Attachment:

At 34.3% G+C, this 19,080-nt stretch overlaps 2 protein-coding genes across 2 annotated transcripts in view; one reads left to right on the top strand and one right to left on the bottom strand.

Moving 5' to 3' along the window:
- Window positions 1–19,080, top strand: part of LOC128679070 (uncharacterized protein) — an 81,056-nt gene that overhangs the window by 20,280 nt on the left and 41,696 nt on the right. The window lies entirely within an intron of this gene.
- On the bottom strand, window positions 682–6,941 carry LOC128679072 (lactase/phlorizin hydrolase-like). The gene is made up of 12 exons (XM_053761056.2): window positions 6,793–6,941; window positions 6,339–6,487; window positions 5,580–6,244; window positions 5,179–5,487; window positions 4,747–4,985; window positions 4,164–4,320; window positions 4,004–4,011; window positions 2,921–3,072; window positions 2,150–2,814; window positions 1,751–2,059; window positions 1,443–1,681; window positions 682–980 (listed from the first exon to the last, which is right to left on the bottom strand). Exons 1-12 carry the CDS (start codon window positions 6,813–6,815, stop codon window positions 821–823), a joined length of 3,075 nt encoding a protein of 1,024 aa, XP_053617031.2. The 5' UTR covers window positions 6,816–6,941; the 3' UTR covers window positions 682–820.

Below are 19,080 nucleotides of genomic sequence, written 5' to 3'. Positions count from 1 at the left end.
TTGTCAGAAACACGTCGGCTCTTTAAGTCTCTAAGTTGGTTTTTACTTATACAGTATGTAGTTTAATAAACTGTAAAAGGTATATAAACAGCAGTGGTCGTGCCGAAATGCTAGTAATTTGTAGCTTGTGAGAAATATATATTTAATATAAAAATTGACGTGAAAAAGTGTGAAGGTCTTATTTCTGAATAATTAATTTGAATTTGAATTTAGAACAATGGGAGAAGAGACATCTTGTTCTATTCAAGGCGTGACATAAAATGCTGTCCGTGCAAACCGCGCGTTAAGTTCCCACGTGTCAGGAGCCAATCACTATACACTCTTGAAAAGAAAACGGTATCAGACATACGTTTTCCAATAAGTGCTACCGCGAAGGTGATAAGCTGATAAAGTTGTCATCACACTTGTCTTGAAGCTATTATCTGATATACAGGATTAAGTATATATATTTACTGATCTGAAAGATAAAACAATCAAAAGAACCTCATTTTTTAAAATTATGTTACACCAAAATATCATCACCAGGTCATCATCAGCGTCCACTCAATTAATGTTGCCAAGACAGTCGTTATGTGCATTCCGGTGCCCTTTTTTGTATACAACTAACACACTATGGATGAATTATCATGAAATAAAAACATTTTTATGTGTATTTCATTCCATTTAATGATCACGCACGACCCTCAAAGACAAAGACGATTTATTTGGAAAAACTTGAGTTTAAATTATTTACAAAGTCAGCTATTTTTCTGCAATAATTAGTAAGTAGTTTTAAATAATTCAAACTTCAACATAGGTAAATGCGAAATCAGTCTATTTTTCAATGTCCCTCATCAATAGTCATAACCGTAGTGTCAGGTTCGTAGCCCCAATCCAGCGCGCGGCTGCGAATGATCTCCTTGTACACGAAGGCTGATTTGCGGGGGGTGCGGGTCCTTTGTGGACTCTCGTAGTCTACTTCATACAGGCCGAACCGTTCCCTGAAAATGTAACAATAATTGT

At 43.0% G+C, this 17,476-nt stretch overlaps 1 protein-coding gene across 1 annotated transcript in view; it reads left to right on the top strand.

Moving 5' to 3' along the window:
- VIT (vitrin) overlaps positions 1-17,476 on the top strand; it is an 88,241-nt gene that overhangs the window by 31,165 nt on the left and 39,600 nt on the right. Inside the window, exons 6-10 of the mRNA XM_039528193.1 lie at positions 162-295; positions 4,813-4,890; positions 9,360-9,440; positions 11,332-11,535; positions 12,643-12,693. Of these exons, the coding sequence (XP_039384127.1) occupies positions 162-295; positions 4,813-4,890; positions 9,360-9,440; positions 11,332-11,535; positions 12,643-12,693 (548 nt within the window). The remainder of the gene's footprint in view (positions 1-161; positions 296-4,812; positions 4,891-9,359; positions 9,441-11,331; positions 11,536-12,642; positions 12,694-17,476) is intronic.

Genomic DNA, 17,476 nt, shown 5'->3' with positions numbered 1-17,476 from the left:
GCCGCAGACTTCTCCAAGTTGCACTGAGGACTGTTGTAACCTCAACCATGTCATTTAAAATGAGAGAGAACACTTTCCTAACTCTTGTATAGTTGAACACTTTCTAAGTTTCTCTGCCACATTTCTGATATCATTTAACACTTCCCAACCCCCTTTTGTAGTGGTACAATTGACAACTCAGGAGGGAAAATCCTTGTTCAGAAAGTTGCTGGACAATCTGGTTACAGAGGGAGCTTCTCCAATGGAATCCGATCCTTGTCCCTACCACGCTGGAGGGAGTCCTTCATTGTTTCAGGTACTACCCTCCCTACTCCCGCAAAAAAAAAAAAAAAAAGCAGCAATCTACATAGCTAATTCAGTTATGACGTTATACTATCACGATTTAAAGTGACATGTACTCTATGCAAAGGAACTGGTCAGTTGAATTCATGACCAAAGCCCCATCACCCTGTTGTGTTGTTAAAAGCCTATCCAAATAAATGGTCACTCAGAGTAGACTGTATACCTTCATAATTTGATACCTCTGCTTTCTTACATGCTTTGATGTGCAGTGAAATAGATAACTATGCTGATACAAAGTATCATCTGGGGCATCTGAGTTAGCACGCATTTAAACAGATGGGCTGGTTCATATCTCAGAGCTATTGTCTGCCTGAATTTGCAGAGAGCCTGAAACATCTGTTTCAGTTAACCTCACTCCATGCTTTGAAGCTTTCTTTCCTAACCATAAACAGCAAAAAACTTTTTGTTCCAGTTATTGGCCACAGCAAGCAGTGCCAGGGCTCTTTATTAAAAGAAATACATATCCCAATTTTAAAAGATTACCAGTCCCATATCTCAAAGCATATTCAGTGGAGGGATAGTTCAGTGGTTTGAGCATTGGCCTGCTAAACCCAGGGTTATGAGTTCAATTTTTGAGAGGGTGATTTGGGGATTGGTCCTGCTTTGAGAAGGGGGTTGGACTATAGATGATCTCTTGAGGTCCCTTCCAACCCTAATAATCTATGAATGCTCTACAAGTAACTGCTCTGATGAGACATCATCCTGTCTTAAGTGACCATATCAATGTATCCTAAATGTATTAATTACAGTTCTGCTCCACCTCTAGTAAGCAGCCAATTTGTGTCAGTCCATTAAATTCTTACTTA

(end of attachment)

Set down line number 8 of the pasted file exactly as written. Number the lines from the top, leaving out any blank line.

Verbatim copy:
Moving 5' to 3' along the window: